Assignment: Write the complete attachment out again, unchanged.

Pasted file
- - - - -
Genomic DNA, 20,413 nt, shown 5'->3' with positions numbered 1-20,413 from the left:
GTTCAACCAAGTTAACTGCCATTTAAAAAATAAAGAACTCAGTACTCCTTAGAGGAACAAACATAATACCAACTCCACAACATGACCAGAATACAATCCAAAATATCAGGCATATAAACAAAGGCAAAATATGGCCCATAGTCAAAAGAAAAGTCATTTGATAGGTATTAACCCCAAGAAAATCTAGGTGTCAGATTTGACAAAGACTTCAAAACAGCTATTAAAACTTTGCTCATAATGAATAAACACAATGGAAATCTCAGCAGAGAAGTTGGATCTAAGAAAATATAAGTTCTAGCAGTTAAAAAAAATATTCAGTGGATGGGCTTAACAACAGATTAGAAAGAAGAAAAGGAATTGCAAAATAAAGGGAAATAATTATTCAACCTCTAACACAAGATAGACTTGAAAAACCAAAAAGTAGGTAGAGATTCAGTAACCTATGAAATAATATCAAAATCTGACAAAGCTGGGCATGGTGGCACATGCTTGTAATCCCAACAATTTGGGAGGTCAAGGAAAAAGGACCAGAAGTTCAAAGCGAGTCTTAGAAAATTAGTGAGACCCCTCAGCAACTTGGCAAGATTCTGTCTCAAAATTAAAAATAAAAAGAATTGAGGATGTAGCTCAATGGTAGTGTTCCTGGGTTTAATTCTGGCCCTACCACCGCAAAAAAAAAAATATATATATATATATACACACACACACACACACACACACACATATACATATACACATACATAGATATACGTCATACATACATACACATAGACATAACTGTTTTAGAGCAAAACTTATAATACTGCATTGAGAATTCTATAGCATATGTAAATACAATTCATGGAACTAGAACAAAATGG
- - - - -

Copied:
Genomic DNA, 20,413 nt, shown 5'->3' with positions numbered 1-20,413 from the left:
GTTCAACCAAGTTAACTGCCATTTAAAAAATAAAGAACTCAGTACTCCTTAGAGGAACAAACATAATACCAACTCCACAACATGACCAGAATACAATCCAAAATATCAGGCATATAAACAAAGGCAAAATATGGCCCATAGTCAAAAGAAAAGTCATTTGATAGGTATTAACCCCAAGAAAATCTAGGTGTCAGATTTGACAAAGACTTCAAAACAGCTATTAAAACTTTGCTCATAATGAATAAACACAATGGAAATCTCAGCAGAGAAGTTGGATCTAAGAAAATATAAGTTCTAGCAGTTAAAAAAAATATTCAGTGGATGGGCTTAACAACAGATTAGAAAGAAGAAAAGGAATTGCAAAATAAAGGGAAATAATTATTCAACCTCTAACACAAGATAGACTTGAAAAACCAAAAAGTAGGTAGAGATTCAGTAACCTATGAAATAATATCAAAATCTGACAAAGCTGGGCATGGTGGCACATGCTTGTAATCCCAACAATTTGGGAGGTCAAGGAAAAAGGACCAGAAGTTCAAAGCGAGTCTTAGAAAATTAGTGAGACCCCTCAGCAACTTGGCAAGATTCTGTCTCAAAATTAAAAATAAAAAGAATTGAGGATGTAGCTCAATGGTAGTGTTCCTGGGTTTAATTCTGGCCCTACCACCGCAAAAAAAAAAATATATATATATATATACACACACACACACACACACACACACATATACATATACACATACATAGATATACGTCATACATACATACACATAGACATAACTGTTTTAGAGCAAAACTTATAATACTGCATTGAGAATTCTATAGCATATGTAAATACAATTCATGGAACTAGAACAAAATGG